Robert-Pfleger-Stiftung (M.T. and M.vdG.),
Manchot-Stiftung (M.T.) and the Dr Werner
Jackstädt-Stiftung (M.vdG. and M.T.).
Conflict of interest
None.
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    • "Adenosine signals ATP breakdown, intra-or extracellularly, thereby providing crucial information for complex organisms and may even help regulate apoptosis (Mlejnek & Dolezel 2010). In addition to adenosine, uridine adenosine tetraphosphate (Jankowski et al. 2005, Tolle et al. 2010, Schuchardt et al. 2011 ), diadenosine tetraphosphate (Schluter et al. 1994, Hoyle & Pintor 2010) and UDP have important roles as signalling molecules (Harden et al. 2010). All these purines are important for cardiovascular physiology (Hansen et al. 2010, Andersen et al. 2011) and pathophysiology (Waldenstrom et al. 2010). "
    Article · Jan 2012
    • "Jankowski et al. [14] observed that in rat isolated perfused kidney, Up4A stimulated vasoconstriction mainly via P2X1 receptors and probably also via P2Y2 and P2Y4 receptors. Very recently, findings from this same group indicate that in the rat perfused kidney, in addition to smooth muscle P2X1 receptor-mediated vasoconstriction, Up4A showed concentration-dependent P2Y2 receptor-mediated, long-lasting vasoconstriction [37]. Moreover, they demonstrated that Up4A-induced vasoconstriction was followed by vasodilation mediated by P2Y1 and P2Y2 receptor activation on endothelial cells leading to the release of NO [37]. "
    [Show abstract] [Hide abstract] ABSTRACT: The endothelium plays a pivotal role in vascular homeostasis, and endothelial dysfunction is a major feature of cardiovascular diseases, such as arterial hypertension, atherosclerosis, and diabetes. Recently, uridine adenosine tetraphosphate (Up(4)A) has been identified as a novel and potent endothelium-derived contracting factor (EDCF). Up(4)A structurally contains both purine and pyrimidine moieties, which activate purinergic receptors. There is an accumulating body of evidence to show that Up(4)A modulates vascular function by actions on endothelial and smooth muscle cells. In this paper, we discuss the effects of Up(4)A on vascular function and a potential role for Up(4)A in cardiovascular diseases.
    Full-text · Article · Nov 2011
    • "In rat pulmonary artery, Up 4 A leads to contraction via P2Y receptors [10] . In perfused rat kidney, Up 4 Ainduced vasoconstriction depends not only on the activation of the P2X 1 receptor [7] but also on the activation of the P2Y 2 receptor [11]. Therefore, in the present study, we investigated whether DOCA-salt hypertension is associated with abnormal Up 4 A-induced vasoconstriction. "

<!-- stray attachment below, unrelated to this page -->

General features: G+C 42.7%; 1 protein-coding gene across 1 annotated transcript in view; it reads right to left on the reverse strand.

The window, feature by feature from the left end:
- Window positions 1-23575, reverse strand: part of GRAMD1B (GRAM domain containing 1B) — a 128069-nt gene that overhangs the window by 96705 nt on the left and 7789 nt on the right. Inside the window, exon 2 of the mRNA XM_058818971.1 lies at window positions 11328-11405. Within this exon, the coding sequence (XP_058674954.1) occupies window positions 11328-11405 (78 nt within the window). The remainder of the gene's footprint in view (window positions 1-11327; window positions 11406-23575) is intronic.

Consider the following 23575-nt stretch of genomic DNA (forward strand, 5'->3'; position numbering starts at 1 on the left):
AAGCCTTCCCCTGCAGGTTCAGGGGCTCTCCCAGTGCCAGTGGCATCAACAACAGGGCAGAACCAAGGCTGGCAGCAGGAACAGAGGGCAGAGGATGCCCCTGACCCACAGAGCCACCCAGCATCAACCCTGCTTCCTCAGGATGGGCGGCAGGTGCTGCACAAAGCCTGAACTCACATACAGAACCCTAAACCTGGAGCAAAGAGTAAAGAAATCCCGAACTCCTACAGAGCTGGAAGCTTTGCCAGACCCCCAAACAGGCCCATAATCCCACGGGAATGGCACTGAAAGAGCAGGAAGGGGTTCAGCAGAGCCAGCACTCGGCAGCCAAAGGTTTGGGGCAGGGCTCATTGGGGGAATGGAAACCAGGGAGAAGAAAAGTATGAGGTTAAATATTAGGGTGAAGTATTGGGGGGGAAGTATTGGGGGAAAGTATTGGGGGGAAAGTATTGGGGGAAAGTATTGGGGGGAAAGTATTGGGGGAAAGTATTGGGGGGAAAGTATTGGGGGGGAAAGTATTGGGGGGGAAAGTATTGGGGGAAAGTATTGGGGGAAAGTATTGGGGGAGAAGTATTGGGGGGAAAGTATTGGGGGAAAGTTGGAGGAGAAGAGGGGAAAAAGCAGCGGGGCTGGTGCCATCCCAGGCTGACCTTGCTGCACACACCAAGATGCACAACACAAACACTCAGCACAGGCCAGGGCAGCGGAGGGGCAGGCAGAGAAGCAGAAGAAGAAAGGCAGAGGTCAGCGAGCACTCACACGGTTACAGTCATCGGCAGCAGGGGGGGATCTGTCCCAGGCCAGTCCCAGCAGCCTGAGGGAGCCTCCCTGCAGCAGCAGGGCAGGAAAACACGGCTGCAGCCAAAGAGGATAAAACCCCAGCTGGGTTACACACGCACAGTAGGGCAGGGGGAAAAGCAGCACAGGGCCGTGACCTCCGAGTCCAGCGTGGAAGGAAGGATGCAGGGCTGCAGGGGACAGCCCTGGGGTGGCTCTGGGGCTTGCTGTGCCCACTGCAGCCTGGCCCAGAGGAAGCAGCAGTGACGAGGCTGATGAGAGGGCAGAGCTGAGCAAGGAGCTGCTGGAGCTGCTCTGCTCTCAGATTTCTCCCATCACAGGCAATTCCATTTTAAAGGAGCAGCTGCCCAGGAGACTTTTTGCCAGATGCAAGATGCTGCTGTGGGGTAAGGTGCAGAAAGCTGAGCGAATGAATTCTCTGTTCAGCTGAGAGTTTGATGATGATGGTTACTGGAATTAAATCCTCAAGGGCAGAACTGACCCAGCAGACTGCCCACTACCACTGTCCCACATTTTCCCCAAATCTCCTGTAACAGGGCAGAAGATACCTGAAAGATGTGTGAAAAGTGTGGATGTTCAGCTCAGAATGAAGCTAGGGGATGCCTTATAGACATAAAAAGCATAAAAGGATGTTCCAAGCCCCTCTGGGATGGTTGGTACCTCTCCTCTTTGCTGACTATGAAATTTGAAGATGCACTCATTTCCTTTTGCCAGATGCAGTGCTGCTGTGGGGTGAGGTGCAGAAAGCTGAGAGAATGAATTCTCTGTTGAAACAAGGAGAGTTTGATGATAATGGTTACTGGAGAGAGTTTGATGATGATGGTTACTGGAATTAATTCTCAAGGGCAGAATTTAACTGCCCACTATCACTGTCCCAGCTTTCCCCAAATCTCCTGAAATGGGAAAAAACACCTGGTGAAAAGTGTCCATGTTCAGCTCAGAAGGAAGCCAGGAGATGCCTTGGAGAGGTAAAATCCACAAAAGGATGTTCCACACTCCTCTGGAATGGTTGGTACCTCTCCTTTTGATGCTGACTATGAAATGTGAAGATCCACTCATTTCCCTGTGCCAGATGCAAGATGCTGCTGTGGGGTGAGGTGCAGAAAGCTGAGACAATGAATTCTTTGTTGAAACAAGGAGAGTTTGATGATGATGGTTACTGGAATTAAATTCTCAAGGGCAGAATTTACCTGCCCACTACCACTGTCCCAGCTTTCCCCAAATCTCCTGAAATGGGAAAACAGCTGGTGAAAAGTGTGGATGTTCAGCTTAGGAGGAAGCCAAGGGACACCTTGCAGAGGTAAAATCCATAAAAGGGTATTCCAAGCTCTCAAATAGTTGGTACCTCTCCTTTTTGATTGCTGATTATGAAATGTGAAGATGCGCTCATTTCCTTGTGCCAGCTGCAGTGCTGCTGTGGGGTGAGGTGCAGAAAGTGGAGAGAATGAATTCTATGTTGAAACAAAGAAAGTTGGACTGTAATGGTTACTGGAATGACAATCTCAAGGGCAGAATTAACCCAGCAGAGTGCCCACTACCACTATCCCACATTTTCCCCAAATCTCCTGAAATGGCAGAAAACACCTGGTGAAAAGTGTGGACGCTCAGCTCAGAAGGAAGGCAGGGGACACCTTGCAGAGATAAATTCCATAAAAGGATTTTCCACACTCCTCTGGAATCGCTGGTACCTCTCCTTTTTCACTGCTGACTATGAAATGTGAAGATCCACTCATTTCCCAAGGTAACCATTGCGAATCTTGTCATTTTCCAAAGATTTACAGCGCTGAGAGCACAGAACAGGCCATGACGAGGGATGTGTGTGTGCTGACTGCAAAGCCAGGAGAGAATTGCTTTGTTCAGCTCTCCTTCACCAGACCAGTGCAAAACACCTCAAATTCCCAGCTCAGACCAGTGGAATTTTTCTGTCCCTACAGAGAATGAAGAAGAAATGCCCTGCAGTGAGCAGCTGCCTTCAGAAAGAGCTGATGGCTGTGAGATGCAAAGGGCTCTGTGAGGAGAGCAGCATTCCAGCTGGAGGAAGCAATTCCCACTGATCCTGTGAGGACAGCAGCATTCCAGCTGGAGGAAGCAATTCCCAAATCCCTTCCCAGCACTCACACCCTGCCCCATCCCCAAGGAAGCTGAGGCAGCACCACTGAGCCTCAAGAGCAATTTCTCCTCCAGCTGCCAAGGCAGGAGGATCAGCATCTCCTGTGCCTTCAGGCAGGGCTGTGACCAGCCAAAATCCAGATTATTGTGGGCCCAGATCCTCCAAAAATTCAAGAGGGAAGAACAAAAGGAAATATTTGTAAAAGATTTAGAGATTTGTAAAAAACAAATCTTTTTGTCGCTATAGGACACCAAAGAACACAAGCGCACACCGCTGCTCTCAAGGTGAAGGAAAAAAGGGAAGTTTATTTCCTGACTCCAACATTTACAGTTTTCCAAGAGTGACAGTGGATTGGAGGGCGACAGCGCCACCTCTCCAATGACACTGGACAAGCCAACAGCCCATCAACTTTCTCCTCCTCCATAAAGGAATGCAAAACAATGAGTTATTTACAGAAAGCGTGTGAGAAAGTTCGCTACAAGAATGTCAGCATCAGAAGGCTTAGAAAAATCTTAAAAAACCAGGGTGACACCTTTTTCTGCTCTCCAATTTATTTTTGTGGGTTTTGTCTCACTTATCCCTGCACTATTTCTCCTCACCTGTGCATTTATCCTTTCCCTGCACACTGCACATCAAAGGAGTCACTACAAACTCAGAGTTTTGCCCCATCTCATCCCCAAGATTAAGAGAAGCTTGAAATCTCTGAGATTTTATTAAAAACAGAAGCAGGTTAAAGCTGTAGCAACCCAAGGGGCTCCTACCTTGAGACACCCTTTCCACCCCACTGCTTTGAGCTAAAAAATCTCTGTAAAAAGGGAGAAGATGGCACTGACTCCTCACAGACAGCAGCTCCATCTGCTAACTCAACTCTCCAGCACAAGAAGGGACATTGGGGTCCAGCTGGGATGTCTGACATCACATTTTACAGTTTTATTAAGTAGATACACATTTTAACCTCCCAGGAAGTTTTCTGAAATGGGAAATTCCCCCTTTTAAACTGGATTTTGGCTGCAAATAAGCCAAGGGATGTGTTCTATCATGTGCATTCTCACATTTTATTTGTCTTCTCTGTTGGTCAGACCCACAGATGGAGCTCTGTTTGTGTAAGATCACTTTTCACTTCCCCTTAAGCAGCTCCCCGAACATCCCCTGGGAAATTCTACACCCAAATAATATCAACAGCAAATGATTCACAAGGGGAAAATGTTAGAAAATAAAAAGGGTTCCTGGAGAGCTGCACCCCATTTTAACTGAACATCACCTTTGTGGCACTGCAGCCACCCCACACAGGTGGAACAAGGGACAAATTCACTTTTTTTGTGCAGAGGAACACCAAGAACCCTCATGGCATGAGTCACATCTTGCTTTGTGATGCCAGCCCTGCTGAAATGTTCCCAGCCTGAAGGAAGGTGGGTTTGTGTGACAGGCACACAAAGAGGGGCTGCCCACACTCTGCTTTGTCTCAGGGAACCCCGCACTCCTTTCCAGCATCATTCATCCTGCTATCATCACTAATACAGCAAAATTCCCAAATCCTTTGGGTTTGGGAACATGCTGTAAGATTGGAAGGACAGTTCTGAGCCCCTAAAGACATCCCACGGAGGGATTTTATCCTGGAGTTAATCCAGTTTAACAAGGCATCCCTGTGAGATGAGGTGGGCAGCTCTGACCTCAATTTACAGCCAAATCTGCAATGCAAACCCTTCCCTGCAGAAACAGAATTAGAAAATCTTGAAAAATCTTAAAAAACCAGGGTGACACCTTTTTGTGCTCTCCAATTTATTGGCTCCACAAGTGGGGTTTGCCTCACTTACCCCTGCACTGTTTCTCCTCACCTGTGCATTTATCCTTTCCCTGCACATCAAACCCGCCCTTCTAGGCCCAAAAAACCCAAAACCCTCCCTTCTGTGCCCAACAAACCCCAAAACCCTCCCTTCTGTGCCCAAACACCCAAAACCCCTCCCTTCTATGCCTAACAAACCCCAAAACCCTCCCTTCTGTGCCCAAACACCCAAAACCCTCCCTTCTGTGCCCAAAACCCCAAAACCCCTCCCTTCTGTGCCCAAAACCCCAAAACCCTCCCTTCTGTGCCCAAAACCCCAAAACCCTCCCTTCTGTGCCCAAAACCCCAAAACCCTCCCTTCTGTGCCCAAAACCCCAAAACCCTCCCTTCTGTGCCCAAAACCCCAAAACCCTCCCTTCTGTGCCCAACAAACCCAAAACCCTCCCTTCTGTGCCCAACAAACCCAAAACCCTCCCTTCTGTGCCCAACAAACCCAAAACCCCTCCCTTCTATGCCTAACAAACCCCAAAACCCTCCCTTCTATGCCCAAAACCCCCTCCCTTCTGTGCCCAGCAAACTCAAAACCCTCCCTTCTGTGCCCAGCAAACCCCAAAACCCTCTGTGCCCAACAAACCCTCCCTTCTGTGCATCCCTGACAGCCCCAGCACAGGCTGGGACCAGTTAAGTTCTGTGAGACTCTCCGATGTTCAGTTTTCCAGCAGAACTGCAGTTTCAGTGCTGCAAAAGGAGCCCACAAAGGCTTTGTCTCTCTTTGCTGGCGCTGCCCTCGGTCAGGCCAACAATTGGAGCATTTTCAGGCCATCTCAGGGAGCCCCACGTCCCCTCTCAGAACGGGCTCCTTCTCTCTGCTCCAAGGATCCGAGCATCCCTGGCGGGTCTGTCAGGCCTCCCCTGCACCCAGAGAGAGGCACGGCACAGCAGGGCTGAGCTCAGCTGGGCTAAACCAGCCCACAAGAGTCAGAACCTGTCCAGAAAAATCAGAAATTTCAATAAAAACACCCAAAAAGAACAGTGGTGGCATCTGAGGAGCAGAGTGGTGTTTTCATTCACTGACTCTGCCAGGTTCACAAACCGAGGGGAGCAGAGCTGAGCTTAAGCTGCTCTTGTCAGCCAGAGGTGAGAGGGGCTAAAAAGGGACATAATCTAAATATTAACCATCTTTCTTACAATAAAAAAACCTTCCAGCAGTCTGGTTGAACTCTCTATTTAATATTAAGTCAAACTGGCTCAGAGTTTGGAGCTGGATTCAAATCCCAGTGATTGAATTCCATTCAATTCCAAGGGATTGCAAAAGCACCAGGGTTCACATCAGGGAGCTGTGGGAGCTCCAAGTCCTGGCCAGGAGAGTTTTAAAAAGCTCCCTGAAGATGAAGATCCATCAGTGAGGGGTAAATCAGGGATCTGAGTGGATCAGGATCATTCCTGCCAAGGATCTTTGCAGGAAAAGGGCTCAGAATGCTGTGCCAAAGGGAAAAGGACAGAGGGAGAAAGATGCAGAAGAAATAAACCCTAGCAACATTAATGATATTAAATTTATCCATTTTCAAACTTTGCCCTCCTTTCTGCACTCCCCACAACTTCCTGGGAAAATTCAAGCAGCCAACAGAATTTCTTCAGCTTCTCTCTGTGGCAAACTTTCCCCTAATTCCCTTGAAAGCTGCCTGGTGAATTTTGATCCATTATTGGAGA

[Show abstract] [Hide abstract] ABSTRACT: Uridine adenosine tetraphosphate (Up(4)A) has been recently identified as a novel and potent endothelium-derived contracting factor and contains both purine and pyrimidine moieties, which activate purinergic P2X and P2Y receptors. The present study was designed to compare contractile responses to Up(4)A and other nucleotides such as ATP (P2X/P2Y agonist), UTP (P2Y(2)/P2Y(4) agonist), UDP (P2Y(6) agonist), and α,β-methylene ATP (P2X(1) agonist) in different vascular regions [thoracic aorta, basilar, small mesenteric, and femoral arteries] from deoxycorticosterone acetate-salt (DOCA-salt) and control rats. In DOCA-salt rats [vs. control uninephrectomized (Uni) rats]: (1) in thoracic aorta, Up(4)A-, ATP-, and UTP-induced contractions were unchanged; (2) in basilar artery, Up(4)A-, ATP-, UTP- and UDP-induced contractions were increased, and expression for P2X(1), but not P2Y(2) or P2Y(6) was decreased; (3) in small mesenteric artery, Up(4)A-induced contraction was decreased and UDP-induced contraction was increased; expression of P2Y(2) and P2X(1) was decreased whereas P2Y(6) expression was increased; (4) in femoral artery, Up(4)A-, UTP-, and UDP-induced contractions were increased, but expression of P2Y(2), P2Y(6) and P2X(1) was unchanged. The α,β-methylene ATP-induced contraction was bell-shaped and the maximal contraction was reached at a lower concentration in basilar and mesenteric arteries from Uni rats, compared to arteries from DOCA-salt rats. These results suggest that Up(4)A-induced contraction is heterogenously affected among various vascular beds in arterial hypertension. P2Y receptor activation may contribute to enhancement of Up(4)A-induced contraction in basilar and femoral arteries. These changes in vascular reactivity to Up(4)A may be adaptive to the vascular alterations produced by hypertension.
    Full-text · Article · Sep 2011